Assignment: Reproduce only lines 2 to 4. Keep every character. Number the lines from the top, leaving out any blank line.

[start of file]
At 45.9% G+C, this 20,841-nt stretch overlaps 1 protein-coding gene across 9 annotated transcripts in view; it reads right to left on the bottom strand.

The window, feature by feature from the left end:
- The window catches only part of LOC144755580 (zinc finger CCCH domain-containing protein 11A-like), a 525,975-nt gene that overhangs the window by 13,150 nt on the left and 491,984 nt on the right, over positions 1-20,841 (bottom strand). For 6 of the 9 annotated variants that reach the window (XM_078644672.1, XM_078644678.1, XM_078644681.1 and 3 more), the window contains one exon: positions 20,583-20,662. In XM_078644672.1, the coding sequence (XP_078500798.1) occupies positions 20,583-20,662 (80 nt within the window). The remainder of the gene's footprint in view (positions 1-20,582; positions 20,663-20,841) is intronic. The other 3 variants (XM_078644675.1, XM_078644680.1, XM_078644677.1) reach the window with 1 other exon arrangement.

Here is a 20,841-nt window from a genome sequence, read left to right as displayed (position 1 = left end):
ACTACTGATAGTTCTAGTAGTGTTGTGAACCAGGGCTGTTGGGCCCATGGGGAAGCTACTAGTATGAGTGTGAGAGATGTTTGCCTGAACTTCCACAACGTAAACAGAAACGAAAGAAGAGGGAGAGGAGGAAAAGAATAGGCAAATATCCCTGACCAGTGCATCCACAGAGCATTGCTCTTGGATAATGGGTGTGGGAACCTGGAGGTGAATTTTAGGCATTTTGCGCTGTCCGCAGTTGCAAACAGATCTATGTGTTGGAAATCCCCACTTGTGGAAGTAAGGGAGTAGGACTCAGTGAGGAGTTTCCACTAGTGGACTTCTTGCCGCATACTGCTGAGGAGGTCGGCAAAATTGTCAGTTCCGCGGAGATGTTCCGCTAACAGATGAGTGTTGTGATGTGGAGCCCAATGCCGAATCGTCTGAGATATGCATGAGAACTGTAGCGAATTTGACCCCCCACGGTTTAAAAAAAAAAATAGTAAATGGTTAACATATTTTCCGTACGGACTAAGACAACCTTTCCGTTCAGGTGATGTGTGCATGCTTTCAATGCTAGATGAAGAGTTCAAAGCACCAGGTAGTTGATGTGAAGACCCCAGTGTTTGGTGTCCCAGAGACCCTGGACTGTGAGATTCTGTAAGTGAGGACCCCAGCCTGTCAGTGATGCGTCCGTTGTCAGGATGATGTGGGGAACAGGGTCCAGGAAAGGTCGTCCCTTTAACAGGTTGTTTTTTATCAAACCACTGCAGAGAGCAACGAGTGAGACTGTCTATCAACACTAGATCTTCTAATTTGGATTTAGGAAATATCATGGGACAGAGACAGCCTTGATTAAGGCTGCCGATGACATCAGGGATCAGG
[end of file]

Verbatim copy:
The window, feature by feature from the left end:
- The window catches only part of LOC144755580 (zinc finger CCCH domain-containing protein 11A-like), a 525,975-nt gene that overhangs the window by 13,150 nt on the left and 491,984 nt on the right, over positions 1-20,841 (bottom strand). For 6 of the 9 annotated variants that reach the window (XM_078644672.1, XM_078644678.1, XM_078644681.1 and 3 more), the window contains one exon: positions 20,583-20,662. In XM_078644672.1, the coding sequence (XP_078500798.1) occupies positions 20,583-20,662 (80 nt within the window). The remainder of the gene's footprint in view (positions 1-20,582; positions 20,663-20,841) is intronic. The other 3 variants (XM_078644675.1, XM_078644680.1, XM_078644677.1) reach the window with 1 other exon arrangement.

Here is a 20,841-nt window from a genome sequence, read left to right as displayed (position 1 = left end):